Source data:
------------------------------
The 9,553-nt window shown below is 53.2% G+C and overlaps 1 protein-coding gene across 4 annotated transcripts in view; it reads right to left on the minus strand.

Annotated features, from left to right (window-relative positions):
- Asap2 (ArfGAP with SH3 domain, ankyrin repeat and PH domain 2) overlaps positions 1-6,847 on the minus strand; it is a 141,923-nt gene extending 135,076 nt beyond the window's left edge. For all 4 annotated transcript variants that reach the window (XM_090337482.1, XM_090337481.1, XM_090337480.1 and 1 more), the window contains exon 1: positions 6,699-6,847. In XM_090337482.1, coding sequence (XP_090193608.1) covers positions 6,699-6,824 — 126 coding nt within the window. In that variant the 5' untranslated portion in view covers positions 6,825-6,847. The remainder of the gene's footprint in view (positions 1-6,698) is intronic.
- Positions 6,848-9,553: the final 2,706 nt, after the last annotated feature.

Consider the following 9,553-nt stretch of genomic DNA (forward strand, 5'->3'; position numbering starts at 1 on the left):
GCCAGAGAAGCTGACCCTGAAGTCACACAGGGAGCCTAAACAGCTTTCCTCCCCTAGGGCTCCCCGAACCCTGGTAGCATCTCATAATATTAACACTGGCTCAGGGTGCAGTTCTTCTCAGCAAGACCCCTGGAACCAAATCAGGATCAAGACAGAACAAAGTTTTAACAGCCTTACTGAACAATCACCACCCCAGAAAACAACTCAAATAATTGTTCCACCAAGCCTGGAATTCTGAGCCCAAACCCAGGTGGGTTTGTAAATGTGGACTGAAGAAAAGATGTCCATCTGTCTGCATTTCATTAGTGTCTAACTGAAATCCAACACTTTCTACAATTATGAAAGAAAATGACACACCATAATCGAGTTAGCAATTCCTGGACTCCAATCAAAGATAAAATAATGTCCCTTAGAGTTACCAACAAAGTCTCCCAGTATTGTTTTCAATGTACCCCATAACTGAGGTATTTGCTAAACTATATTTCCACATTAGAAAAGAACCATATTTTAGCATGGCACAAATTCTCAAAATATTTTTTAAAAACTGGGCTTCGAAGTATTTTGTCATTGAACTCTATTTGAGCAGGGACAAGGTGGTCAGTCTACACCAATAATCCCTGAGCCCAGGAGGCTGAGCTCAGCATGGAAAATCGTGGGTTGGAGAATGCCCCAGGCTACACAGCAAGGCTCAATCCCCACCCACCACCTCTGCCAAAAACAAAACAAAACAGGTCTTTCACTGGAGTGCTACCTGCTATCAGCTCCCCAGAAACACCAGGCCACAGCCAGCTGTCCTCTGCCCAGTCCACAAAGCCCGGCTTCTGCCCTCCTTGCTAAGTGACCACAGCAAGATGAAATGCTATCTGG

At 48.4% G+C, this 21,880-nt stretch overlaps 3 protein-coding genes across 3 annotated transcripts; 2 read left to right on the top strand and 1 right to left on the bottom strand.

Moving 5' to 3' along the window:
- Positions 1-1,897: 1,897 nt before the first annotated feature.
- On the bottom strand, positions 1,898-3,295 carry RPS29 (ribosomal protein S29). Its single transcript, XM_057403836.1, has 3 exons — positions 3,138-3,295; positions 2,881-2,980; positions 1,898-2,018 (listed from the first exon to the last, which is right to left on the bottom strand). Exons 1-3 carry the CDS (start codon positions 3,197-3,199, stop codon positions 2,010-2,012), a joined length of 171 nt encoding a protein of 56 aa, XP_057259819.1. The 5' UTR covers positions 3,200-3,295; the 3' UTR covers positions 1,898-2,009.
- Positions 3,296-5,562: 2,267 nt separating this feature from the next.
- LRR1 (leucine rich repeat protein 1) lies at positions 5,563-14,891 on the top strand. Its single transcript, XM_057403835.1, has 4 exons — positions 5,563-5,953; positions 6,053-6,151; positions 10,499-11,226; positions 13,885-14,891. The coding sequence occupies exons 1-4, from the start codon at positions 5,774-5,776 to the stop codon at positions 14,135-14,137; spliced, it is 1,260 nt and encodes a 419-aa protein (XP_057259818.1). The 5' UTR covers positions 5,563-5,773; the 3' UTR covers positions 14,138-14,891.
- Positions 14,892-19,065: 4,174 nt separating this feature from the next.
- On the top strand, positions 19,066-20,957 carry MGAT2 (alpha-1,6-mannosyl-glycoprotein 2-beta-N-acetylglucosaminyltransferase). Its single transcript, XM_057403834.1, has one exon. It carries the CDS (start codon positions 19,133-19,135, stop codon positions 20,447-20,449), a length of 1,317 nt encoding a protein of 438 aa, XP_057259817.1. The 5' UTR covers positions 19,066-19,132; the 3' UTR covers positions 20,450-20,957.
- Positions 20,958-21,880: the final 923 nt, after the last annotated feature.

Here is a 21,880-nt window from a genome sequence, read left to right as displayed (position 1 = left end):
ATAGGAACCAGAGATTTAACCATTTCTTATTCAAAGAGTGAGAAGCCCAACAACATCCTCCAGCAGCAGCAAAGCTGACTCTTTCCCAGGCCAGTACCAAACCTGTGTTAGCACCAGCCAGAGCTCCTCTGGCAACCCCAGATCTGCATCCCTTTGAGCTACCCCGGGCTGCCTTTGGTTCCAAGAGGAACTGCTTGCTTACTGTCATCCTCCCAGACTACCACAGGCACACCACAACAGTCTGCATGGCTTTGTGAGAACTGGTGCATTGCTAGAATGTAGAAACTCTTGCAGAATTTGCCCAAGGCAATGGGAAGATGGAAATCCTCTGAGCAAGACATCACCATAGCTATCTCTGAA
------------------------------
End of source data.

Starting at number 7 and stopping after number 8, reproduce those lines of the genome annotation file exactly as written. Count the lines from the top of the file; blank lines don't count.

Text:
At 48.4% G+C, this 21,880-nt stretch overlaps 3 protein-coding genes across 3 annotated transcripts; 2 read left to right on the top strand and 1 right to left on the bottom strand.

Moving 5' to 3' along the window: